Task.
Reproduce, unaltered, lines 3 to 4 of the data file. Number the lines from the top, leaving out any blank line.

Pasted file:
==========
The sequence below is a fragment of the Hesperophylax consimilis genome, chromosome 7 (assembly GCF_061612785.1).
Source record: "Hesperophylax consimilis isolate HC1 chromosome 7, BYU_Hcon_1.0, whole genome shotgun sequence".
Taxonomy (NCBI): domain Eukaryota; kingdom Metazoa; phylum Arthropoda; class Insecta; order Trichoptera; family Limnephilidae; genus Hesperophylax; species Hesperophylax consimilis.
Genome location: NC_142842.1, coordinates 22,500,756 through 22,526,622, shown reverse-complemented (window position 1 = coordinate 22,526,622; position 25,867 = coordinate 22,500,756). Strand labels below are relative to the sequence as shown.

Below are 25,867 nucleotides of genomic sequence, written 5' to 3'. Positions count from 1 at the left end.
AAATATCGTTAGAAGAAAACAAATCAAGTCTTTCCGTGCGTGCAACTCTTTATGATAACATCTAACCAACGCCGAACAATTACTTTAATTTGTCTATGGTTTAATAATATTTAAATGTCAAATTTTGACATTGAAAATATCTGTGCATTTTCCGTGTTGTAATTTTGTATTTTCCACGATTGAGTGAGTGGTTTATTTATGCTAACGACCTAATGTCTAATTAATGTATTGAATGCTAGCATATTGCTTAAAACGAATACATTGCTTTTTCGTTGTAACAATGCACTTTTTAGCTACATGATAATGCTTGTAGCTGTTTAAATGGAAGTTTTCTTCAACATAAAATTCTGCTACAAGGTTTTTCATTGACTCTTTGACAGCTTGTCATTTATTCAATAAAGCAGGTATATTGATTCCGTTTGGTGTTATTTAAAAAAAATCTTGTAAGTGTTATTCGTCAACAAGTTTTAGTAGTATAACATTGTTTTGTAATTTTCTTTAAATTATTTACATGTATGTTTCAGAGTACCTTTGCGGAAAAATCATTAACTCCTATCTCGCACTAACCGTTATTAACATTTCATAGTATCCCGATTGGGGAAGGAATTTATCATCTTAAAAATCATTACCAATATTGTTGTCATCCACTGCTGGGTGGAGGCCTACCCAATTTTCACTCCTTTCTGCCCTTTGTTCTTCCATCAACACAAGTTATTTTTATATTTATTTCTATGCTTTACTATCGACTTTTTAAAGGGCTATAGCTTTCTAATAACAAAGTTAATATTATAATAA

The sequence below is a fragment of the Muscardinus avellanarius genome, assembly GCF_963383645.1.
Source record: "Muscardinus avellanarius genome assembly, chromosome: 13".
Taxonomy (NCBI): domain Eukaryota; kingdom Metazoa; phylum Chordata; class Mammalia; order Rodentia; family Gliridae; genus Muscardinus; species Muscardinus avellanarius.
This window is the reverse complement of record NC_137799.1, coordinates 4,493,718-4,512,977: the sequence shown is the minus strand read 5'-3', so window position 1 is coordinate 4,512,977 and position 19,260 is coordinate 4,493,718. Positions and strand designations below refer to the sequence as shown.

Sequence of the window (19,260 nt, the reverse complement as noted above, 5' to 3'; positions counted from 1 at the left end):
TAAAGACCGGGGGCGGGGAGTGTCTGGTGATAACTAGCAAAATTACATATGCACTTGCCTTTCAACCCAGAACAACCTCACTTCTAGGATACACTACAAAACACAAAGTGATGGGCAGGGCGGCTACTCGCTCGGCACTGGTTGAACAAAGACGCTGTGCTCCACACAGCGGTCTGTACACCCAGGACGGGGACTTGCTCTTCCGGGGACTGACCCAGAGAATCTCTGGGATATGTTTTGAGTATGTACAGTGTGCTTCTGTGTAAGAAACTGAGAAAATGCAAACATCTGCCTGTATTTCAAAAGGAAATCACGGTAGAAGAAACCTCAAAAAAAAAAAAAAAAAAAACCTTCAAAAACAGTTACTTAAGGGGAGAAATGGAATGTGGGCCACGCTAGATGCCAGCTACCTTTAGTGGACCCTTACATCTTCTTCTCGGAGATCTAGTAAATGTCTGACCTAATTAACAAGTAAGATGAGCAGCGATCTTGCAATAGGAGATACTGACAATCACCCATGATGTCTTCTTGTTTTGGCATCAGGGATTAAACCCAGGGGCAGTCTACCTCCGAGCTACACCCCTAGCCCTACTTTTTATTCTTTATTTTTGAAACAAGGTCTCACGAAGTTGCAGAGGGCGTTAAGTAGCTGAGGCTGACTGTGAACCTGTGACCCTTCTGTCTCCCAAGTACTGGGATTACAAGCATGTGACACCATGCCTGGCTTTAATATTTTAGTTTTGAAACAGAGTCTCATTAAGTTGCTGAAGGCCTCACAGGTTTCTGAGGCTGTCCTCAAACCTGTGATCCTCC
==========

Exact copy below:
Taxonomy (NCBI): domain Eukaryota; kingdom Metazoa; phylum Arthropoda; class Insecta; order Trichoptera; family Limnephilidae; genus Hesperophylax; species Hesperophylax consimilis.
Genome location: NC_142842.1, coordinates 22,500,756 through 22,526,622, shown reverse-complemented (window position 1 = coordinate 22,526,622; position 25,867 = coordinate 22,500,756). Strand labels below are relative to the sequence as shown.